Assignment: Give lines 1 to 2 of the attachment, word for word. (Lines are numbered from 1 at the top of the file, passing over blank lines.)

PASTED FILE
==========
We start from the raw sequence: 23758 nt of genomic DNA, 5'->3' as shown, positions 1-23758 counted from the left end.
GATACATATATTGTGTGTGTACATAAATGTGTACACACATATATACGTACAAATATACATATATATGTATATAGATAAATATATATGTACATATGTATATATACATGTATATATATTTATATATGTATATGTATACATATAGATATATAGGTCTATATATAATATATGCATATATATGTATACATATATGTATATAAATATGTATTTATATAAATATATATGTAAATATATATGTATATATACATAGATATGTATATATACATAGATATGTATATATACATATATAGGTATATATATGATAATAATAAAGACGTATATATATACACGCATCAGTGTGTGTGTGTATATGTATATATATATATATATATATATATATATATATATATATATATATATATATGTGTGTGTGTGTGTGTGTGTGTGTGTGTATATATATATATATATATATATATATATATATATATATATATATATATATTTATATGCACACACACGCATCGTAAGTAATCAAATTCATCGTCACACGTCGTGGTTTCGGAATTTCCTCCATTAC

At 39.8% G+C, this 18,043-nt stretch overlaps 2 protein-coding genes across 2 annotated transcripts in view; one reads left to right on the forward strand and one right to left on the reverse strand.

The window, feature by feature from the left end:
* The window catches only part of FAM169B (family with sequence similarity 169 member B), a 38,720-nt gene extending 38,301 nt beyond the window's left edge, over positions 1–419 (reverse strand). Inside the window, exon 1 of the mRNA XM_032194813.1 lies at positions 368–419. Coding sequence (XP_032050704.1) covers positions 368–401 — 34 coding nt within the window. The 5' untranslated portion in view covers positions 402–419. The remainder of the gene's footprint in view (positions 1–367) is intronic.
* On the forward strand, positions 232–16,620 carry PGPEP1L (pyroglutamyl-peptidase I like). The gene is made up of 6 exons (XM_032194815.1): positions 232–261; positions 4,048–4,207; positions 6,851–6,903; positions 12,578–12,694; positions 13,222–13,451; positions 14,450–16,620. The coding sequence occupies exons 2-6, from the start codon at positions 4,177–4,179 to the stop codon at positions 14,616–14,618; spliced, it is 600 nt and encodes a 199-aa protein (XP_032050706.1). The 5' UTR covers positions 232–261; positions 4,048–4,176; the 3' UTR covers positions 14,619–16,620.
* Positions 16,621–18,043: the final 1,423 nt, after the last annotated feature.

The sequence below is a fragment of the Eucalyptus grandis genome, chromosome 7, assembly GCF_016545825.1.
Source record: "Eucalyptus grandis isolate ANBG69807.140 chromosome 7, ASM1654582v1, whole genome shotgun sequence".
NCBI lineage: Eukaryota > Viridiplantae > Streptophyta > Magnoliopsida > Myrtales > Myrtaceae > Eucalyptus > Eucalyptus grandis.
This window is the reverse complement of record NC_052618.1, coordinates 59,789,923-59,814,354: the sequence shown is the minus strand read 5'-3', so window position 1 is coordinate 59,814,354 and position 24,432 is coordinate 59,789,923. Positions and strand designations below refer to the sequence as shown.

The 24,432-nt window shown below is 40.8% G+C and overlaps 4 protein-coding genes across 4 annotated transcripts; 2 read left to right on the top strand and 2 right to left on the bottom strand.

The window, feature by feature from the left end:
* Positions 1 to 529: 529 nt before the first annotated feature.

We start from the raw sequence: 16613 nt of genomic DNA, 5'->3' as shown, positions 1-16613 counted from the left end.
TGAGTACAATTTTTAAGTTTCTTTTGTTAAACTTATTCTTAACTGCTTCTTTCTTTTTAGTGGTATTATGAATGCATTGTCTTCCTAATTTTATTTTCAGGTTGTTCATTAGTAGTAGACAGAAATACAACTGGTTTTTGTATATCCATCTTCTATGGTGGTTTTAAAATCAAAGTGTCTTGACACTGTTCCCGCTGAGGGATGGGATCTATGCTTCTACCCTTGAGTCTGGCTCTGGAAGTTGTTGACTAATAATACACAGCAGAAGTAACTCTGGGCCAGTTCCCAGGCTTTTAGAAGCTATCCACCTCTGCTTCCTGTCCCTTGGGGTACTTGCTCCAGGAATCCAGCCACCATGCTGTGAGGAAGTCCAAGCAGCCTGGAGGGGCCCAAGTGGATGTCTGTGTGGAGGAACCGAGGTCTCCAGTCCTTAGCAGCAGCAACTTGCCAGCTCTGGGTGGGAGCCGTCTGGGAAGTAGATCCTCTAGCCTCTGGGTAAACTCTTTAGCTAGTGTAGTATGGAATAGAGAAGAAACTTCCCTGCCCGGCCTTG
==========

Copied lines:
We start from the raw sequence: 23758 nt of genomic DNA, 5'->3' as shown, positions 1-23758 counted from the left end.
GATACATATATTGTGTGTGTACATAAATGTGTACACACATATATACGTACAAATATACATATATATGTATATAGATAAATATATATGTACATATGTATATATACATGTATATATATTTATATATGTATATGTATACATATAGATATATAGGTCTATATATAATATATGCATATATATGTATACATATATGTATATAAATATGTATTTATATAAATATATATGTAAATATATATGTATATATACATAGATATGTATATATACATAGATATGTATATATACATATATAGGTATATATATGATAATAATAAAGACGTATATATATACACGCATCAGTGTGTGTGTGTATATGTATATATATATATATATATATATATATATATATATATATATATATATATATGTGTGTGTGTGTGTGTGTGTGTGTGTGTATATATATATATATATATATATATATATATATATATATATATATATATATTTATATGCACACACACGCATCGTAAGTAATCAAATTCATCGTCACACGTCGTGGTTTCGGAATTTCCTCCATTAC